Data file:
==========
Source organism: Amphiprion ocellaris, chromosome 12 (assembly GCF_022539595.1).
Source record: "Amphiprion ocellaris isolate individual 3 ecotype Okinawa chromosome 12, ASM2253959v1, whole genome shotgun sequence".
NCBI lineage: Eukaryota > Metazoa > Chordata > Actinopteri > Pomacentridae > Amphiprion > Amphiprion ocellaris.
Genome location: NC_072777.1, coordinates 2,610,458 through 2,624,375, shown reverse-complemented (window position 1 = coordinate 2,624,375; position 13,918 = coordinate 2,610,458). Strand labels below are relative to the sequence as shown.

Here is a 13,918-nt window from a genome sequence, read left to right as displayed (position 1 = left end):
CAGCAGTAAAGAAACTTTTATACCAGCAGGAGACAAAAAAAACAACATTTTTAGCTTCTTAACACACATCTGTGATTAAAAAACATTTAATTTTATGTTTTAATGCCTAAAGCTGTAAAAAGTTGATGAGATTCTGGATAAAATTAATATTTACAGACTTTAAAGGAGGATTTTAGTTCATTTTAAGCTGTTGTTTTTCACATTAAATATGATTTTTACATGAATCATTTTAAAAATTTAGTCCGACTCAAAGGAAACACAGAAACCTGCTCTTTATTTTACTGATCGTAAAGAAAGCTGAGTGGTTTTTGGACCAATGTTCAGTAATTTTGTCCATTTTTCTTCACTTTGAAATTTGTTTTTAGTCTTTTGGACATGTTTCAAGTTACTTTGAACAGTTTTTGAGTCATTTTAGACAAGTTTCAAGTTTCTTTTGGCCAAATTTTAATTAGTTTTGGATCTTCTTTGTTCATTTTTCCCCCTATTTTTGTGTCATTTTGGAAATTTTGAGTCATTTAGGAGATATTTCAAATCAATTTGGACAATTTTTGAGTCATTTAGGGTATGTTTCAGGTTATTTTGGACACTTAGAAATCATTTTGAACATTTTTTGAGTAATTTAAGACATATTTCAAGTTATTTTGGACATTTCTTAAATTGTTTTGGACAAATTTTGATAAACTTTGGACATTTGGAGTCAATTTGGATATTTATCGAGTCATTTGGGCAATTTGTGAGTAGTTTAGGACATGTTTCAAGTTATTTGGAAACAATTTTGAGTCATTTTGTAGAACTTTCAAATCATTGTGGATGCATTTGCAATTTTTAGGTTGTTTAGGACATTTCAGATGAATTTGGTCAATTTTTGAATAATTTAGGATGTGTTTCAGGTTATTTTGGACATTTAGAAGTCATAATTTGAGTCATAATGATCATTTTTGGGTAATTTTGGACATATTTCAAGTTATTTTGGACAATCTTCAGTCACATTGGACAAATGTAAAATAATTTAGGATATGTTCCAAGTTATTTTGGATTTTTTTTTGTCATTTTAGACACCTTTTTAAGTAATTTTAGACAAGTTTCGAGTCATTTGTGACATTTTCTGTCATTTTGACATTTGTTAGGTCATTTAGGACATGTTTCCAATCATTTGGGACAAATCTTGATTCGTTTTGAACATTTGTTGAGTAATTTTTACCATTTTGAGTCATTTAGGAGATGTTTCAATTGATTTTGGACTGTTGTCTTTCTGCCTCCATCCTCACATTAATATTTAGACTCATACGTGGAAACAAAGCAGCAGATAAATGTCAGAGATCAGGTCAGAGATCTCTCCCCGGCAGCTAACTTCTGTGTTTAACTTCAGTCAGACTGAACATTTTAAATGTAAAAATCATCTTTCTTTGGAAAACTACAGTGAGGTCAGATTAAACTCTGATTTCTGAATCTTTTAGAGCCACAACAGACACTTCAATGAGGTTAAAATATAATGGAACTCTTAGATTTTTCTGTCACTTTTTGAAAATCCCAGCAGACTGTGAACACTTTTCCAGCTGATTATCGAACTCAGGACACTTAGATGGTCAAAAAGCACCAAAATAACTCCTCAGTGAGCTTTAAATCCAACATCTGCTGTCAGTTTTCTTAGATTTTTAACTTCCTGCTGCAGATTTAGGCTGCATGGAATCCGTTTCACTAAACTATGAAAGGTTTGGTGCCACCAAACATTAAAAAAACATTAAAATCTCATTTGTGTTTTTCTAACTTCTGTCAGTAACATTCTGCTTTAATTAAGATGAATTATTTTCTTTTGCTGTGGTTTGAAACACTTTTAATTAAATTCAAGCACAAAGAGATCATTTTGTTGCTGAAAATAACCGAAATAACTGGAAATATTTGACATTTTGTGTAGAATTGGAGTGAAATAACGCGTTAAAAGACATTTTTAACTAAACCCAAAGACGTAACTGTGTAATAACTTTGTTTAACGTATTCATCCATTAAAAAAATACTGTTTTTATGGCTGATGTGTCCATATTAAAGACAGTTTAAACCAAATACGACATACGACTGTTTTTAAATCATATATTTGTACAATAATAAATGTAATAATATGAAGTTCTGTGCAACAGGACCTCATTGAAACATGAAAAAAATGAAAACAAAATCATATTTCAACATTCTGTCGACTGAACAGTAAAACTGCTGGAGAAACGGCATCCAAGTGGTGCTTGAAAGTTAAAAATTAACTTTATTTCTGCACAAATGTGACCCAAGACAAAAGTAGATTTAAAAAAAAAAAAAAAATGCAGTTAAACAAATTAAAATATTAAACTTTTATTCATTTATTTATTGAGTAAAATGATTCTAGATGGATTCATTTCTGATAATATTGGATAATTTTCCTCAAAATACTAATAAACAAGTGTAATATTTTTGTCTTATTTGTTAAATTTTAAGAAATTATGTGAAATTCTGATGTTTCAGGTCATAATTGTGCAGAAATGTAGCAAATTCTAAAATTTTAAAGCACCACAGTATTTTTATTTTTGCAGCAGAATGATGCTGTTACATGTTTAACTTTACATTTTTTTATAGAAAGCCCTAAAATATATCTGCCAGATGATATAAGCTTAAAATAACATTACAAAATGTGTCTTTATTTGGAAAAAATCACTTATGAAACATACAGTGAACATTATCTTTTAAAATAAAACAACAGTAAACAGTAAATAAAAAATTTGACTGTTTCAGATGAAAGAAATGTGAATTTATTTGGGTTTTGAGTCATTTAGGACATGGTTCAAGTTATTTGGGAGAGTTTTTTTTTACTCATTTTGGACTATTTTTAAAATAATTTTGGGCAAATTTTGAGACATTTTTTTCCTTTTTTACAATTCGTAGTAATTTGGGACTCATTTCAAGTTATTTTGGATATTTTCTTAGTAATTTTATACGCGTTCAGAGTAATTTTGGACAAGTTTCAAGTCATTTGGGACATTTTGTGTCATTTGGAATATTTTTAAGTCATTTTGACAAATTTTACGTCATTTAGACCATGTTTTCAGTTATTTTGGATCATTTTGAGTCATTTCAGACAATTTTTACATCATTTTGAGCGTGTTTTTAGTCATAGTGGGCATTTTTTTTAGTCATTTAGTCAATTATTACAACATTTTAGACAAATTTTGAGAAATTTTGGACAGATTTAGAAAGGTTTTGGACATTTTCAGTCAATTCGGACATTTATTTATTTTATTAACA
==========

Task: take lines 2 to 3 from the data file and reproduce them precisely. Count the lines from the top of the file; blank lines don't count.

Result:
Source record: "Amphiprion ocellaris isolate individual 3 ecotype Okinawa chromosome 12, ASM2253959v1, whole genome shotgun sequence".
NCBI lineage: Eukaryota > Metazoa > Chordata > Actinopteri > Pomacentridae > Amphiprion > Amphiprion ocellaris.